Byron Bay Writers Festival

You know what’s difficult? Adjusting to reality after something like the Byron Bay Writers Festival.

I had a pretty magical time there last Friday to Sunday.

It also involved quite a bit of hat-changing.

Byron Bay is my home town and my ‘day job’ is as a journalist here for the ABC.

So, I spent the morning of the first day of the festival working on a live radio broadcast from the site. Then, in the middle of the day, I was behind the camera filming for the ABC’s Book Club program with Jennifer Byrne (and what a great gig she has just quietly – reading amazing books and interviewing the people who wrote them!?!).

By the late afternoon of Day One, I had to switch to ‘slam poet’ mode for an on-stage panel discussion called Leaping off the Page: Spoken Word Art with Emilie Zoe Baker, Zohab Zee Khan and Miles Merrill (all of whom are wonderful and very different poets themselves).

I got to perform my ‘anti-princess’ slam poem that won last year’s Byron Bay Writers Festival poetry slam, and give my rather simple opinions on spoken word as a literary genre (I think I spewed out something a bit bogan-ish along the lines of thinking poetry was pretentious while I was at school, and being drawn to slamming as an adult because it was poetry for the masses with fewer rules).

Day Two was even better as I was the feature act at the festival poetry slam, which meant I had a 10-minute slot to fill. I performed three poems which the audience seemed to seriously dig. The only downside was that because I was the feature act I couldn’t enter the actual slam. The event was an official heat of the Australian Poetry Slam, so I’ll have to take a drive to another town (Newcastle maybe?) if I want to enter. The overall slam was highly entertaining by the way – you’ve got to go next year!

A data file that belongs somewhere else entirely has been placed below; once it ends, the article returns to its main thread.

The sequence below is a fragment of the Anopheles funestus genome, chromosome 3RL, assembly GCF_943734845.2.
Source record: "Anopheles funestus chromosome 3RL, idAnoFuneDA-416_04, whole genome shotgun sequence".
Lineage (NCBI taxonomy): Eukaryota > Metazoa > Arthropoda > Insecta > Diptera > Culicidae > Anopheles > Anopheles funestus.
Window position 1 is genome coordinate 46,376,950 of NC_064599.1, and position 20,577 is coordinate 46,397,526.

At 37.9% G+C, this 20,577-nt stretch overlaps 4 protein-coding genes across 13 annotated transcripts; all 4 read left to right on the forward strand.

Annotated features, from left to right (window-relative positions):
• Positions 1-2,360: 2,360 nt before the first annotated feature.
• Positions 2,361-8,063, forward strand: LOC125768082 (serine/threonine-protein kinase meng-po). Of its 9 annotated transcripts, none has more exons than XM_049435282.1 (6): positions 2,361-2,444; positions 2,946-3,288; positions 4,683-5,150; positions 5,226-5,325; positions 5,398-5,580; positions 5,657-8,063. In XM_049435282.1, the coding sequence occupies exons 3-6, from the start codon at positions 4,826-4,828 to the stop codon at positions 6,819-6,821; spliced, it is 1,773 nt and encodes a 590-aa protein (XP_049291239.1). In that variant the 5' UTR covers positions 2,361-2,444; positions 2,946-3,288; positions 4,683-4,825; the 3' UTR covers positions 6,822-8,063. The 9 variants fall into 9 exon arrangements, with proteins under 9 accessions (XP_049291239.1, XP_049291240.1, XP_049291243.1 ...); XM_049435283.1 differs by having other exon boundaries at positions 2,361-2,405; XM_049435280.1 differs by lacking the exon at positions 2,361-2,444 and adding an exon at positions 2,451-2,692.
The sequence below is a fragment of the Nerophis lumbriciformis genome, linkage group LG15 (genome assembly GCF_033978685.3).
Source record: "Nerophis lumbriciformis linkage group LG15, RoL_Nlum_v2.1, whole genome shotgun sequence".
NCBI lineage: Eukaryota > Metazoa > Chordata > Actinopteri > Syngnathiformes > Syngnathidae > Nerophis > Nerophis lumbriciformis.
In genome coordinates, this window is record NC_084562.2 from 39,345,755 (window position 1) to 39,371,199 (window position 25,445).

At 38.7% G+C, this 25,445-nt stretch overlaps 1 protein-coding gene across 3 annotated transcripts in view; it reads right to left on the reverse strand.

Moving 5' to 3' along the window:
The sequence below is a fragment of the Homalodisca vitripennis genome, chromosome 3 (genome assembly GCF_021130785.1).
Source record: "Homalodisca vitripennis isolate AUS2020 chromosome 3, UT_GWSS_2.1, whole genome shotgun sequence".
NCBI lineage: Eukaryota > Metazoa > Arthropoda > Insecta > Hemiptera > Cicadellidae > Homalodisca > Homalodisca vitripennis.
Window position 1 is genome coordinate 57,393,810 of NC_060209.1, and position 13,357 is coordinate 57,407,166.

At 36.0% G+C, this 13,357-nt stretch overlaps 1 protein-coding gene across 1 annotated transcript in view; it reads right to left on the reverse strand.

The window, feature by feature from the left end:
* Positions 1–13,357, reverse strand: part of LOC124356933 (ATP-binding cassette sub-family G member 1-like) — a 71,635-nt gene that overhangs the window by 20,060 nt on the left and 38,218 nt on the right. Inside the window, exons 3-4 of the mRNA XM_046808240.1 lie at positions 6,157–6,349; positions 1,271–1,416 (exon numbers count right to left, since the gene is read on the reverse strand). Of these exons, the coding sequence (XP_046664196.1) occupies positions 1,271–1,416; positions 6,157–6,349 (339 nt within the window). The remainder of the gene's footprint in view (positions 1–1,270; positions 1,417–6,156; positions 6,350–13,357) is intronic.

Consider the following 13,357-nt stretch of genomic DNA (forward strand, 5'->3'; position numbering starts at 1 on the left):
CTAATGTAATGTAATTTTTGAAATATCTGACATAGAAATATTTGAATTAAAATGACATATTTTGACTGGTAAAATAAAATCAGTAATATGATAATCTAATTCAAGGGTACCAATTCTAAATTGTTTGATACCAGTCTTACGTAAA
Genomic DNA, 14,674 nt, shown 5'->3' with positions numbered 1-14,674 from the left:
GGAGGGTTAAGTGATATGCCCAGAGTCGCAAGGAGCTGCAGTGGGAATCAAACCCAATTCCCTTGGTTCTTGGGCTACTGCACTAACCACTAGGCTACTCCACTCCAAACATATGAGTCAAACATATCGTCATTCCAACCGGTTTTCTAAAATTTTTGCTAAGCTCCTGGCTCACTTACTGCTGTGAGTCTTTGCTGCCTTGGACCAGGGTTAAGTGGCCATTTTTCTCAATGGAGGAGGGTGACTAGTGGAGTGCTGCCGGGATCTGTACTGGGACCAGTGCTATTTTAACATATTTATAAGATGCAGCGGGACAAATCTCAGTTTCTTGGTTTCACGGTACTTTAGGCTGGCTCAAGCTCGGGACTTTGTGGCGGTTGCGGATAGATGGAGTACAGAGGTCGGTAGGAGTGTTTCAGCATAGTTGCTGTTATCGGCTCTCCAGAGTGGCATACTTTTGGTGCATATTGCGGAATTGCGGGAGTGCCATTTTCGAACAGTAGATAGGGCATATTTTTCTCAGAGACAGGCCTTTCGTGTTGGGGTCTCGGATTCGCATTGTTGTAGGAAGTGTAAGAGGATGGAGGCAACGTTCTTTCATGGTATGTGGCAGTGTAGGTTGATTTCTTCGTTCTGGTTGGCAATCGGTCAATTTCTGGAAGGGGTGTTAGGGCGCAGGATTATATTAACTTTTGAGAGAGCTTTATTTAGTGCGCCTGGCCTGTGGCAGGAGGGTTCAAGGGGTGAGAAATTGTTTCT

On the third and final day I had to switch to children’s author mode (my favourite mode of all) as the first writer up in the Kids’ Big Day Out marquee. I must admit, I was nervous about being on so early, but…. I’d guess there were around 120 people in there when I got up on stage, which was super impressive for 9am on a cold Sunday.

I knew I had to go all out to get everyone fired up for the day, so I rapped in a hoodie (that rap will make an appearance of some sort online very soon), I burped on command (that wasn’t planned, but someone from the audience said she thought a real anti-princess would burp a lot), I got the kids to scream the Anti-Princess Club motto ‘we don’t need rescuing’ about half a dozen times (and may have disrupted sessions at neighbouring marquees in the process), I made a batch of fake snot (by following Anti-Princess Club character Chloe Karalis’s recipe) and I then allowed three kids to pour the snot over my head (while posing as a princess myself).

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It worked. The kids were pumped. Many bought books. Many lined up to have books signed. Many want a fifth book ASAP…. and…. drumroll please… they’ll be getting it soon! (More on that later).

Oh, and my favourite moment of the festival was seeing a girl take off her Cinderella jumper in disgust after my session – yeeewwwww!!!

One more writers festival left on my calendar this year – Scone in the Hunter Valley on the October long weekend – might see you there!



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